“And so the Honey extension also has [obfuscated JavaScript] VIM code that will run in the context of the extension’s background page. It seems that the purpose of this code is extracting user identifiers from various advertising cookies.”

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“This time, there is no point decoding the base64-encoded data: the result will be binary garbage. As it turns out, the data here has been encrypted using AES, with the start of the string serving as the key.”

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“Are you saying document.querySelector()? No, guess again. Is anybody saying jQuery? Yes, of course it is using jQuery for extension code as well! And that means that every selector could be potentially booby-trapped.”

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“Why did they even bother with this complicated approach? Beats me. I can only imagine that they had trouble with shops using CSP in a way that prohibited execution of arbitrary scripts. So they decided to run the scripts outside the browser where CSP couldn’t stop them.”

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“So is this some outdated functionality that is no longer in use and that nobody bothered removing yet? Very likely. Yet it could jump to life any time to collect more detailed information about your browsing habits.”

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“So that’s where this Honey privacy statement is clearly wrong: while the data collected doesn’t contain your email address, Honey makes sure to associate it with your account among other things. And the account is tied to your email address.”

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That’s a weird one – the below is an exact copy of Firefox’ about:neterror page, but it’s apparently being served by (?) as a 404 page. It’s even using browser’s own scripts and styles which is rather dangerous since these could change. I fail to see the point…

Saw this gem in my logs, some bot masquerading as Googlebot but being really stupid about the referrer header, even leaving the anchor in the URL. The IP range indeed belongs to Google – Google Cloud Platform in fact. I guess I found my email scraper…

Update: today ’s @salltweets@twitter.com published a new statement. It’s a good first step, though for my taste it’s a bit thin on reflection of her own role in this mess. What’s still missing however is some statement on the privacy issues. Will these be fixed as well eventually?

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The bad news: @salltweets@twitter.com threatens to sue the researchers unless they let her approve the publication first. They kindly decline, as they should. And she shares that communication publicly as well, somehow assuming that it puts her in a better light?

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Somehow, the email communication still happened, the right person received the report and confirmed it. So a bit later today @salltweets@twitter.com started sharing the image below – without retracting any of her claims, somehow assuming that this reinforces her points.

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So today she proceeded by once again attacking the researchers and criticizing journalists who were asking her about the security vulnerability, restating that it didn't exist.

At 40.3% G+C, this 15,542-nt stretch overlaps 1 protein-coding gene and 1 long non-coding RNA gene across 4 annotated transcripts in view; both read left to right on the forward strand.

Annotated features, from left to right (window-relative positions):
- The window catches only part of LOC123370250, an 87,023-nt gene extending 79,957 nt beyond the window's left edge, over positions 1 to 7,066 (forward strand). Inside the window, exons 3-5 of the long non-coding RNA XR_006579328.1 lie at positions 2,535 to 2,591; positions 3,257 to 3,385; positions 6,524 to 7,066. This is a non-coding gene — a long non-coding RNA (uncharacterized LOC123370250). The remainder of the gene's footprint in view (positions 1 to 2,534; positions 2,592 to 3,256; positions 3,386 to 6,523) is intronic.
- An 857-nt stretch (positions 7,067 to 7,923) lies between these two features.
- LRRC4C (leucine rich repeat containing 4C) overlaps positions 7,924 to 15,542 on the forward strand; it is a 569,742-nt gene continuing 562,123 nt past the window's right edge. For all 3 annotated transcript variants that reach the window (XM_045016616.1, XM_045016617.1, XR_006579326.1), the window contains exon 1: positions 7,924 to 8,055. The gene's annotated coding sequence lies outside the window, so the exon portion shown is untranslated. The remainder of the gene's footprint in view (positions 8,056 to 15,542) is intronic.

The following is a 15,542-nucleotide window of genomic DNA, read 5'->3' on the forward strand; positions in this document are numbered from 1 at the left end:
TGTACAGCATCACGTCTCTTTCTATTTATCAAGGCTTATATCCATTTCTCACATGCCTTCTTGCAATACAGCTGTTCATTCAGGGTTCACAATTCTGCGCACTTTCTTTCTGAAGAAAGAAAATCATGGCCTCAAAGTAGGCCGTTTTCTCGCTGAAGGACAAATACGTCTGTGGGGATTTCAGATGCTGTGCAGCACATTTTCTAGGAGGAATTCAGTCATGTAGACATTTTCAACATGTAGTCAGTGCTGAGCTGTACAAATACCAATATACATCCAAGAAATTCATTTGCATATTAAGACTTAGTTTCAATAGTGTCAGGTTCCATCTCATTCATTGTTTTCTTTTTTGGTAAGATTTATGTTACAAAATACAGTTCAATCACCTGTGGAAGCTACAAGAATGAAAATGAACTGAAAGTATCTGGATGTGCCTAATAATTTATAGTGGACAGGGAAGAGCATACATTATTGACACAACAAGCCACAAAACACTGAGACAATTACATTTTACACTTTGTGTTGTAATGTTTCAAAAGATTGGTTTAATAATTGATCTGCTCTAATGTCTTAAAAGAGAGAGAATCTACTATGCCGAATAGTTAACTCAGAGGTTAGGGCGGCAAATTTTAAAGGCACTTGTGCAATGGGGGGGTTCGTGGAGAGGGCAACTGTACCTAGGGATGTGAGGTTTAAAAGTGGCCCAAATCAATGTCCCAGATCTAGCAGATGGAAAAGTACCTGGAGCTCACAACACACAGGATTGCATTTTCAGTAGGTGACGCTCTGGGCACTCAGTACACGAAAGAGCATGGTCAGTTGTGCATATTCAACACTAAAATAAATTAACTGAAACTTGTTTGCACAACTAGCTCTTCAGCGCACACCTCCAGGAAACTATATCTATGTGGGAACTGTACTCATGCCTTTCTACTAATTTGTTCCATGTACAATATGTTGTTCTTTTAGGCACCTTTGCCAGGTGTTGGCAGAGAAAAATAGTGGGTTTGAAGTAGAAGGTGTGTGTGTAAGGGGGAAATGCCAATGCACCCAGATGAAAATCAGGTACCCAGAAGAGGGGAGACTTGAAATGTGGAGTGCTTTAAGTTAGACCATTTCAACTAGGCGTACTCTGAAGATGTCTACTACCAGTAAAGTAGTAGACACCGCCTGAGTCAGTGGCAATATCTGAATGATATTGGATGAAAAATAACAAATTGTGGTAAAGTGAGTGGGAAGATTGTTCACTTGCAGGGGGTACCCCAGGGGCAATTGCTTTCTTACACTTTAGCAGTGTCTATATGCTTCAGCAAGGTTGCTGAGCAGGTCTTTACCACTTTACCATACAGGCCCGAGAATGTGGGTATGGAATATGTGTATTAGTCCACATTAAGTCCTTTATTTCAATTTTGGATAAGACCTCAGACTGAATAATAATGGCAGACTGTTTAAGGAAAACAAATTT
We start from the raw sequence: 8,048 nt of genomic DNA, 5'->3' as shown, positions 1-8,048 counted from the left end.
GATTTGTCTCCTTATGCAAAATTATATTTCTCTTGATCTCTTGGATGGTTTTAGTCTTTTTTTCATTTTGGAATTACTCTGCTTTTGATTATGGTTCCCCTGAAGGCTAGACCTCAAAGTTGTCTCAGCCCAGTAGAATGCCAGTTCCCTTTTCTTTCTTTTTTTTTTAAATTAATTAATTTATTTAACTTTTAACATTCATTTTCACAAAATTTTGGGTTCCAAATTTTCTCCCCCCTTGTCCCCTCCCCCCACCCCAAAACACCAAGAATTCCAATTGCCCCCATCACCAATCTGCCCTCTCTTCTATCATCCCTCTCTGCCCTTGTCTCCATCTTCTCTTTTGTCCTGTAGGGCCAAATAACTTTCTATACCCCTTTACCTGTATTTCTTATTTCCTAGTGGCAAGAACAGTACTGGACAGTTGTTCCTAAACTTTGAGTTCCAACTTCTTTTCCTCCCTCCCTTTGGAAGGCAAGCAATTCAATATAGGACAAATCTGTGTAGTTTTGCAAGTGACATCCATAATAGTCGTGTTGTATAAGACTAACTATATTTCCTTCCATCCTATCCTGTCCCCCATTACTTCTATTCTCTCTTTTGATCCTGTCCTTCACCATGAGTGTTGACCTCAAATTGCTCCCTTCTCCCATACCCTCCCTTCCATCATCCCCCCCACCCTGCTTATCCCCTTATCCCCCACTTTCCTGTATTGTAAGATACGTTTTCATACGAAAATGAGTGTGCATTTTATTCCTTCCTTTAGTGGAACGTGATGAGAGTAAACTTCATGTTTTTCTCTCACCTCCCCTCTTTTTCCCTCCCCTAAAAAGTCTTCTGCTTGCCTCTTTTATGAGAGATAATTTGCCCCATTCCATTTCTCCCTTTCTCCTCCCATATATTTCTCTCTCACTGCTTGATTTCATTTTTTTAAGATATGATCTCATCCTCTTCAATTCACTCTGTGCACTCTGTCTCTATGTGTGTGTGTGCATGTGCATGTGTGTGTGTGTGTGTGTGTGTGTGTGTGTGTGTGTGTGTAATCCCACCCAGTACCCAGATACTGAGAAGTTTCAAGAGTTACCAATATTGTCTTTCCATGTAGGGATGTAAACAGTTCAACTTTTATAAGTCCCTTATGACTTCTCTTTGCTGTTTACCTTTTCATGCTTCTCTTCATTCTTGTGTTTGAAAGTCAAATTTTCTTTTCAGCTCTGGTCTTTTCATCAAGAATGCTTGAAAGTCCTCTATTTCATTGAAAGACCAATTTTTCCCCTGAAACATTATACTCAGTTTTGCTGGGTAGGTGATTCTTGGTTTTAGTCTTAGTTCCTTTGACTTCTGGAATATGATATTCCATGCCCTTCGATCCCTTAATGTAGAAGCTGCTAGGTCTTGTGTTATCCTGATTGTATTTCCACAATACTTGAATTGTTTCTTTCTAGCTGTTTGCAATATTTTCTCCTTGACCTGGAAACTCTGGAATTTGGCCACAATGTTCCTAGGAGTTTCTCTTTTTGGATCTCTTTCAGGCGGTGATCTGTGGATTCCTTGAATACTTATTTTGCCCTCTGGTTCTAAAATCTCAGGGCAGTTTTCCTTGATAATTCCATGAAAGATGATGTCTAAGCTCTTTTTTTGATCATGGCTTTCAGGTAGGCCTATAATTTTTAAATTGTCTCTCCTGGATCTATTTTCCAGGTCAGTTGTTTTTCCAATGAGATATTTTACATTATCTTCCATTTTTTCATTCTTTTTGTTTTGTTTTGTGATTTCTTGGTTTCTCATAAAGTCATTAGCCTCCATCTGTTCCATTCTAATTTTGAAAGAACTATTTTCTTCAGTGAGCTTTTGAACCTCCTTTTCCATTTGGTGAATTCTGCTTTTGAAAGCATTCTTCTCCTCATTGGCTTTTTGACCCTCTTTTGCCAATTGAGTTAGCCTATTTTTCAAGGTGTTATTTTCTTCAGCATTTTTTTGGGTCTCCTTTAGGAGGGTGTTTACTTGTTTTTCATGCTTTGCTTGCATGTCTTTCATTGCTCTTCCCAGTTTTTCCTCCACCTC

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And she claims that @DI_Security@twitter.com researchers publicly called her a transphobe. Not sure what this is about, I could only find a tweet by @daeken@twitter.com who appears to have no relation to the researchers. Judging by the way @salltweets@twitter.com responded she thinks otherwise.

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She says that they should have emailed technical department directly – yet from a brief look I cannot find the corresponding email address anywhere. From experience, emailing technical support about vulnerabilities is a bad idea. So Twitter is a valid way to approach a company.

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From that point on, things went only downhill. @salltweets vehemently denied the existence of any security issues, claiming that the whole thing is a harassment campaign – despite not having received any details. She sent them a DM but apparently blocked the account later.

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According to the researchers, they were first ignored when they attempted to report the issue. Eventually, they received a response but not the kind they hoped for. Not sure why they had to state their disagreement with @salltweets@twitter.com’s views, but it clearly rubbed her the wrong way.

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Several people from the Mozilla community felt that I’m building up a conspiracy theory here. That’s not the case, I’m actually quite certain that people are acting with good intentions. Unfortunately, that doesn’t automatically mean that we’ll be happy with the results. Updated my article:

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Ouch, typo in the image – 1.81 * 10^19, not 1.81 * 10^20. Also, it's 2.9 J/s, not 29. The end result is correct, I forgot to correct a mistake for intermediate steps. ☹️

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There are articles floating around on the company NDB about to produce battery-sized nuclear generators. As with any “revolutionary breakthrough” you might want to take a closer look. I did a rough calculation what kind of output a power source based on C-14 decay can produce.

I always wonder what kind of algorithm is at work analyzing data, taking great amounts of personal information and deducing all those bogus things about me. For most part, this is very intransparent, but at least with deduced languages it's slightly more obvious. 1/6

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